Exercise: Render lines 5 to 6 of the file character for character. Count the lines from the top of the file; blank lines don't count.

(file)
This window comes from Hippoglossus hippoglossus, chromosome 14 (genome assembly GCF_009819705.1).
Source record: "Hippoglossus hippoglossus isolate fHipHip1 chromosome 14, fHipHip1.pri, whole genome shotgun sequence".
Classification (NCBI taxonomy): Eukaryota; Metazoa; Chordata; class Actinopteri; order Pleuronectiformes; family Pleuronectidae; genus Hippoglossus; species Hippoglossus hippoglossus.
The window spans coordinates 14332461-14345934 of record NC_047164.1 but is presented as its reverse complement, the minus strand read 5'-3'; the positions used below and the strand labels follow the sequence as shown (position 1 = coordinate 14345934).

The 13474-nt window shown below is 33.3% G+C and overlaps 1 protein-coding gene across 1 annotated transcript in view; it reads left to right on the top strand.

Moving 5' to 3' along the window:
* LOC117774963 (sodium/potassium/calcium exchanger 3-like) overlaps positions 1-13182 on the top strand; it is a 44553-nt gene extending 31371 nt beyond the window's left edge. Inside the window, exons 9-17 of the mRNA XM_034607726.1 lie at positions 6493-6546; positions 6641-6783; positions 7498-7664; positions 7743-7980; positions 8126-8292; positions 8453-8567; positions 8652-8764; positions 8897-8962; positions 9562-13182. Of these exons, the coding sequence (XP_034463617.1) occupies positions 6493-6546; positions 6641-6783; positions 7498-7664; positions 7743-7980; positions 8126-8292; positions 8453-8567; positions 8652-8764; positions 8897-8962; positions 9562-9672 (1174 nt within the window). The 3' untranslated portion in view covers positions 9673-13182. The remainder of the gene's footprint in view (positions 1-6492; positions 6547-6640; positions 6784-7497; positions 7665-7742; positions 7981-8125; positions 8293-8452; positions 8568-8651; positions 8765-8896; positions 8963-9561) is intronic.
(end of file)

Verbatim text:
The 13474-nt window shown below is 33.3% G+C and overlaps 1 protein-coding gene across 1 annotated transcript in view; it reads left to right on the top strand.

Moving 5' to 3' along the window: